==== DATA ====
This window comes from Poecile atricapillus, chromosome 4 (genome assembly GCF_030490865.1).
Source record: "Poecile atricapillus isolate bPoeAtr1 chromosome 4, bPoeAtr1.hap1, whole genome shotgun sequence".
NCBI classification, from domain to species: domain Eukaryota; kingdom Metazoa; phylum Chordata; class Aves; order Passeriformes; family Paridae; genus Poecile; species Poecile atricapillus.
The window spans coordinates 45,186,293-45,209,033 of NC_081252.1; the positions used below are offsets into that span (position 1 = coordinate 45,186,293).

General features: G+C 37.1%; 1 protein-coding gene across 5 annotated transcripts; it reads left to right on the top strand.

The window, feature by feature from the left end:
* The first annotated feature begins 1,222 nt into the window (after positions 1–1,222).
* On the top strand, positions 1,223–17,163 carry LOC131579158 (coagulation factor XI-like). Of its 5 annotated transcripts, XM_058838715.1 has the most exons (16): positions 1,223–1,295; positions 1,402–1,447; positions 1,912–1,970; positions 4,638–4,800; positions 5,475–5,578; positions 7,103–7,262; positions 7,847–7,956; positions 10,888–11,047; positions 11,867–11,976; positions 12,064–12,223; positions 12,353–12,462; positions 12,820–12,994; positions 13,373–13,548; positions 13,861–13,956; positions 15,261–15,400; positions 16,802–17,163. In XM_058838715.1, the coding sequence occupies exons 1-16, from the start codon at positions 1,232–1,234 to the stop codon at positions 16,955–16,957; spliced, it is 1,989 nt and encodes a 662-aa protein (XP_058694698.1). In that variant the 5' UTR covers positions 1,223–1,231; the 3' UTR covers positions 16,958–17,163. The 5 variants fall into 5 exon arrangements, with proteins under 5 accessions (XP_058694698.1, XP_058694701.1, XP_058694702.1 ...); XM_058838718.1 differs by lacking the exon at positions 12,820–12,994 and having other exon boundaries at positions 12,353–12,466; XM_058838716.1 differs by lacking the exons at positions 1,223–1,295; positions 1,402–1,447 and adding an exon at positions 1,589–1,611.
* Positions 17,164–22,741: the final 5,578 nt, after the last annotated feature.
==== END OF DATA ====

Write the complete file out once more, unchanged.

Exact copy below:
This window comes from Poecile atricapillus, chromosome 4 (genome assembly GCF_030490865.1).
Source record: "Poecile atricapillus isolate bPoeAtr1 chromosome 4, bPoeAtr1.hap1, whole genome shotgun sequence".
NCBI classification, from domain to species: domain Eukaryota; kingdom Metazoa; phylum Chordata; class Aves; order Passeriformes; family Paridae; genus Poecile; species Poecile atricapillus.
The window spans coordinates 45,186,293-45,209,033 of NC_081252.1; the positions used below are offsets into that span (position 1 = coordinate 45,186,293).

General features: G+C 37.1%; 1 protein-coding gene across 5 annotated transcripts; it reads left to right on the top strand.

The window, feature by feature from the left end:
* The first annotated feature begins 1,222 nt into the window (after positions 1–1,222).
* On the top strand, positions 1,223–17,163 carry LOC131579158 (coagulation factor XI-like). Of its 5 annotated transcripts, XM_058838715.1 has the most exons (16): positions 1,223–1,295; positions 1,402–1,447; positions 1,912–1,970; positions 4,638–4,800; positions 5,475–5,578; positions 7,103–7,262; positions 7,847–7,956; positions 10,888–11,047; positions 11,867–11,976; positions 12,064–12,223; positions 12,353–12,462; positions 12,820–12,994; positions 13,373–13,548; positions 13,861–13,956; positions 15,261–15,400; positions 16,802–17,163. In XM_058838715.1, the coding sequence occupies exons 1-16, from the start codon at positions 1,232–1,234 to the stop codon at positions 16,955–16,957; spliced, it is 1,989 nt and encodes a 662-aa protein (XP_058694698.1). In that variant the 5' UTR covers positions 1,223–1,231; the 3' UTR covers positions 16,958–17,163. The 5 variants fall into 5 exon arrangements, with proteins under 5 accessions (XP_058694698.1, XP_058694701.1, XP_058694702.1 ...); XM_058838718.1 differs by lacking the exon at positions 12,820–12,994 and having other exon boundaries at positions 12,353–12,466; XM_058838716.1 differs by lacking the exons at positions 1,223–1,295; positions 1,402–1,447 and adding an exon at positions 1,589–1,611.
* Positions 17,164–22,741: the final 5,578 nt, after the last annotated feature.